Ernst & Young has published a report entitled ‘Carbon Market Readiness’ looking at the implications for accounting, compliance, reporting and tax considerations of US state and national carbon
emissions programs. The report is here – it’s US-focussed but applicable pretty much world wide.
One point to note is that whilst there is no national legislation in the US, the report shows the extent of local (although often voluntary) programs that include some emissions counting and reporting requirement, as the map below shows.
Anyway, the report concludes that US lawmakers are focused on carbon emissions management - new mandatory GHG reporting requirements from the EPA took effect on 1 January 2010 and further legislation is expected. “To stay ahead of the curve, companies need to make sure they have fully embedded carbon considerations in their business strategy to ensure that climate change issues are properly addressed. This includes their risk management operations, day-to-day business, accounting and tax planning.” It goes further: “It is also important to incorporate public perception of GHG emissions into the overall business plan and properly report emissions from a tax and financial disclosure perspective”.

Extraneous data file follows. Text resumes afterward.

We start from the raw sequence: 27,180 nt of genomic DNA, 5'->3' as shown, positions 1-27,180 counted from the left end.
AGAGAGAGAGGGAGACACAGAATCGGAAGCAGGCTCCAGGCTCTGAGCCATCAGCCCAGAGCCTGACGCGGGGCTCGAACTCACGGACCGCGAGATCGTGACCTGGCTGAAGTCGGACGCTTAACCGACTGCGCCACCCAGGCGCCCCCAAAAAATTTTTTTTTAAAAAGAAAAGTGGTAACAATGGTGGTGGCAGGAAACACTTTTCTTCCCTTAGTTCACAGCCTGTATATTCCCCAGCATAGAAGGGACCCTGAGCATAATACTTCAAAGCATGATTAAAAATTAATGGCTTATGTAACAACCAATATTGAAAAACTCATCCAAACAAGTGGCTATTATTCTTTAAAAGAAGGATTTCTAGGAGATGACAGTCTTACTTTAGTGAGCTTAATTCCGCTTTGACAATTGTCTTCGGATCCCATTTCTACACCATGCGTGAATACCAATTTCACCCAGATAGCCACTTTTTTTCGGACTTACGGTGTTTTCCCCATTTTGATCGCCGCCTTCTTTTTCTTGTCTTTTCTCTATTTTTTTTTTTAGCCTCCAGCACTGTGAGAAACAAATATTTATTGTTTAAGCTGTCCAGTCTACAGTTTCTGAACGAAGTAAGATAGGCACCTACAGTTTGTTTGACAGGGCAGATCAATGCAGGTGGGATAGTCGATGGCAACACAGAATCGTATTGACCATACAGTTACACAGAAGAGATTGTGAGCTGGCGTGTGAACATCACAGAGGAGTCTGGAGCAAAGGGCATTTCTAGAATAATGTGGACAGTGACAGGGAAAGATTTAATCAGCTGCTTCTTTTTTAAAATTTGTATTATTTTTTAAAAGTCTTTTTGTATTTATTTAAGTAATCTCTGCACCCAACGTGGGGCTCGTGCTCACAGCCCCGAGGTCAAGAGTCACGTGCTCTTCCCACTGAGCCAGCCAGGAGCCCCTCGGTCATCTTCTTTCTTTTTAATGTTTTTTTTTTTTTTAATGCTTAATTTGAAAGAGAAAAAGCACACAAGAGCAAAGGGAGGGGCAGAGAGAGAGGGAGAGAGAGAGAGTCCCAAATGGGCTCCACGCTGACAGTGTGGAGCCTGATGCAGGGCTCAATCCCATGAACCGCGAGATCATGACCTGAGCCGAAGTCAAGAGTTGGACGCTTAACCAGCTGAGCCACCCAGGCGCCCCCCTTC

The report points out that these changes should be looked at not just as a cost but also a potential opportunity. Carbon reduction projects can generate a positive return on investment and new product or service lines can create new sources of revenue, for instance in capturing, storing, and selling of emissions themselves and/or trading emissions credits.
Ernst & Young is clearly keen to work with its clients in taking the appropriate action, but in terms of ‘straightforward’ carbon accounting much, probably most, will be done through online solutions. Carbon Emissions Management Software (CEMS) can be very sophisticated and by keeping the ability in-house provides significant flexibility, as well as, in most cases, a lower cost. Nevertheless, legislation, accounting and other issues, will become increasingly complex, particularly for international companies – fertile ground for management and tax consultants.